What is the significance of the Swiss Federal Criminal Court’s reciting of Gumapac’s invoking his rights as a Hawaiian subject under the 1864 Hawaiian-Swiss treaty, “which wasn’t cancelled”? At first, it may appear that the Court was merely reciting Gumapac’s position that the treaty wasn’t cancelled, but did Gumapac state or even imply that it was he who was stating that the treaty wasn’t cancelled, or was it the three-judge panel that made that conclusion. The Court in making specific reference to Gumapac’s amended complaint dated January 22, 2015, stated, “that, in addition, by way of a letter dated January 22, 2015, [Dr. Keanu] Sai, in the name of Kale Kepekaio Gumapac…contacted the office of the Federal Attorney General and requested that criminal proceedings against Josef Ackermann…, the former CEO of Deutsche Bank National Trust Company…be opened and in this connection invoked rights deriving from Art. 1 of the friendship treaty between the Swiss Confederation and the then Hawaiian Kingdom of July 20, 1864, which has not been cancelled.”
In order to determine whether it was Gumapac who made this statement or the Court we need to look at what was stated in the amended complaint.
Gumapac, by his attorney-in-fact Dr. Sai, amended the original complaint dated December 7, 2014. The amended complaint states that Gumapac’s “initial complaint was based on universal jurisdiction, but in light of the fact that Josef Ackermann, who served as the Chief Executive Officer for Deutsche Bank when the war crimes were committed against [Gumapac], is a Swiss citizen, Mr. Gumapac is amending his complaint to include active personality jurisdiction and is invoking his rights as a Hawaiian subject under Article 1 of the 1864 Hawaiian-Swiss Treaty, which provides: “Hawaiians shall be received and treated in every canton of the Swiss Confederation, as regards their persons and their properties, on the same footing and in the same manner as now or may hereafter be treated, the citizens of other cantons.”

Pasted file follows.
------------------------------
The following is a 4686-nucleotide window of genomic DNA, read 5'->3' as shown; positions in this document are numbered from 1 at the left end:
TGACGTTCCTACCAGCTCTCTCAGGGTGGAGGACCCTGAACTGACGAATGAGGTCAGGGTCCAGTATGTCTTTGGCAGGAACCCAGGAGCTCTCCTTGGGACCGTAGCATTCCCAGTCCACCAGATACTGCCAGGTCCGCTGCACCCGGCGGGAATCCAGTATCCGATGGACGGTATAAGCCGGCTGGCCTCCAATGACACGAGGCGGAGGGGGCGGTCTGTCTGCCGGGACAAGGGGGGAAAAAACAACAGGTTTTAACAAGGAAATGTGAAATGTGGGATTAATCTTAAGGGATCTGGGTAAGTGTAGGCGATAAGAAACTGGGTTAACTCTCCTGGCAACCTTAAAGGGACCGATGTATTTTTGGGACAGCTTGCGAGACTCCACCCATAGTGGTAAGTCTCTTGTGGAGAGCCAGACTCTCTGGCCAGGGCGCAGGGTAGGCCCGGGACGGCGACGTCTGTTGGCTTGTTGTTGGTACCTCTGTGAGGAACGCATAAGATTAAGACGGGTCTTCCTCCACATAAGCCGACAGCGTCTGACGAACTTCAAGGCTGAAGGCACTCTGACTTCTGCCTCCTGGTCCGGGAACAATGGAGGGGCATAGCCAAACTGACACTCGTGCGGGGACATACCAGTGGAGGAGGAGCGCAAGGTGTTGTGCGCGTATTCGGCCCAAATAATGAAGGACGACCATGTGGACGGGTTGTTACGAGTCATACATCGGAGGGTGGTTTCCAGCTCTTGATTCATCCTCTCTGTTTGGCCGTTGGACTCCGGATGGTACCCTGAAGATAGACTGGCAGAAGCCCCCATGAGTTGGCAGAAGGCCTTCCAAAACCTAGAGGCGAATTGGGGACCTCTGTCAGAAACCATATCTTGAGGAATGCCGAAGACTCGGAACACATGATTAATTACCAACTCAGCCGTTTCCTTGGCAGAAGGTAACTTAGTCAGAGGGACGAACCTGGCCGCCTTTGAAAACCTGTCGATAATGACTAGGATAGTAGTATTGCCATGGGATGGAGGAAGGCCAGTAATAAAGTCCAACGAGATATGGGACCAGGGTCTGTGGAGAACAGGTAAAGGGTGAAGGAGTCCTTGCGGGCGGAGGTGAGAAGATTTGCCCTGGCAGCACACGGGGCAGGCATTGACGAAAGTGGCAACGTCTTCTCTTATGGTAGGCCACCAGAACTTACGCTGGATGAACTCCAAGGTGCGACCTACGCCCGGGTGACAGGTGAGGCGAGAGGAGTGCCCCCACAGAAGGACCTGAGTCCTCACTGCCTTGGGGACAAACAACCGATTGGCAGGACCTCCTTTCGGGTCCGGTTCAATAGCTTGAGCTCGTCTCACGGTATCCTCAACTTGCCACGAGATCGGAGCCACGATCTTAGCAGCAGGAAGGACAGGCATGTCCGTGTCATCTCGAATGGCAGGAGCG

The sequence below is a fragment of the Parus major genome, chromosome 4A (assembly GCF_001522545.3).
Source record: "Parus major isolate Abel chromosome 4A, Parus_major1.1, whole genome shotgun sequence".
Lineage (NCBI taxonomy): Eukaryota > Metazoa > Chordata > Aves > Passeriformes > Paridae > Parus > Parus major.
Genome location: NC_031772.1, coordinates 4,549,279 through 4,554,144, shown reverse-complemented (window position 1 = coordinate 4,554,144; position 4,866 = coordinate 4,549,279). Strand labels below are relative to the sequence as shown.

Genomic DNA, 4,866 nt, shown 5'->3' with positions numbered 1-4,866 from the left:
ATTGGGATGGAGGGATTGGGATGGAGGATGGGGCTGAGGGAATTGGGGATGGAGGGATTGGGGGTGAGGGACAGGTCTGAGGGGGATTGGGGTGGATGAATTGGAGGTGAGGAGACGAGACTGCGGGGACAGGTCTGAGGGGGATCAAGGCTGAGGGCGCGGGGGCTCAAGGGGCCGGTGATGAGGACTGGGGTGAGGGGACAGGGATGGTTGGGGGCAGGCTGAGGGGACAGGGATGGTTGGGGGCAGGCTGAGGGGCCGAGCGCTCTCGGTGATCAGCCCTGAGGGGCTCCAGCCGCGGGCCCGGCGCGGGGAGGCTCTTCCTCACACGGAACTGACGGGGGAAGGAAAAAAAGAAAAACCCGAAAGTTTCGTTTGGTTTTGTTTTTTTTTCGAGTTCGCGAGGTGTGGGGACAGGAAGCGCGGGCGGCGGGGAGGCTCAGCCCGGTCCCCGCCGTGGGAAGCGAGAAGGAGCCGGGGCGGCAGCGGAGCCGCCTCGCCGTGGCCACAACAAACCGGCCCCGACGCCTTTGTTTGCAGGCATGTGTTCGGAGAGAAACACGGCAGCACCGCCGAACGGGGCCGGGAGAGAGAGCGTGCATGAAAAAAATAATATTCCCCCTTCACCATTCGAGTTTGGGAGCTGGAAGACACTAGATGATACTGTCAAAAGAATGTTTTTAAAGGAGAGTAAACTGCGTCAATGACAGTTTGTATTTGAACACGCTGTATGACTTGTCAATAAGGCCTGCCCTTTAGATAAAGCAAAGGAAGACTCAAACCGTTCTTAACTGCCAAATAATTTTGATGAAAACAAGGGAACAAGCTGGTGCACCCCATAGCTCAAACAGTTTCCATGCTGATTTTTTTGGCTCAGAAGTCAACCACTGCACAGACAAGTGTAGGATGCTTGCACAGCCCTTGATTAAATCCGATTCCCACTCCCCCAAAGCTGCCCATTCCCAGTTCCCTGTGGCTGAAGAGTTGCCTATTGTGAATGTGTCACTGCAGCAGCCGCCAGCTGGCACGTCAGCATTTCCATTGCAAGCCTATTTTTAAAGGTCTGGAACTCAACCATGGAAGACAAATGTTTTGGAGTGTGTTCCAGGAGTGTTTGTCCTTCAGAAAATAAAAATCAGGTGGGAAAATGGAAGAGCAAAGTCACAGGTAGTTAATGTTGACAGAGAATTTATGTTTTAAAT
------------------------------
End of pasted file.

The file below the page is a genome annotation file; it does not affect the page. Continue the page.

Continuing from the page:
Active personality jurisdiction is when the accused is a Swiss citizen, and universal jurisdiction is where the alleged war crime was committed outside of Swiss territory by non-Swiss citizens against non-Swiss citizens.
The amended complaint then follows, “Therefore, according to Articles 118 and 119 of the Swiss Criminal Procedure Code (S-CPC), Mr. Gumapac is expressly declaring that he has suffered grave harm and respectfully demands that your office initiate an immediate investigation into the war crime of pillaging committed by Josef Ackermann being a Swiss citizen residing within the territory of the Swiss Confederation.” Gumapac made no statement that the treaty wasn’t cancelled, but rather was operating on the premise that the treaty remained binding on the Swiss authorities that were obligated to treat Gumapac in the same manner as Swiss citizens are treated in any of the cantons.
The question of whether or not a treaty has or has not been cancelled is a question of fact and not a question of law. The treaty itself will provide the process by which it can be terminated. For the Swiss treaty, Article VIII requires notice of intention to terminate by either of the contracting countries, and once the other country receives the notice of termination the treaty will terminate in 12 months. In the absence of any notice of termination, the “treaty will continue obligatory.”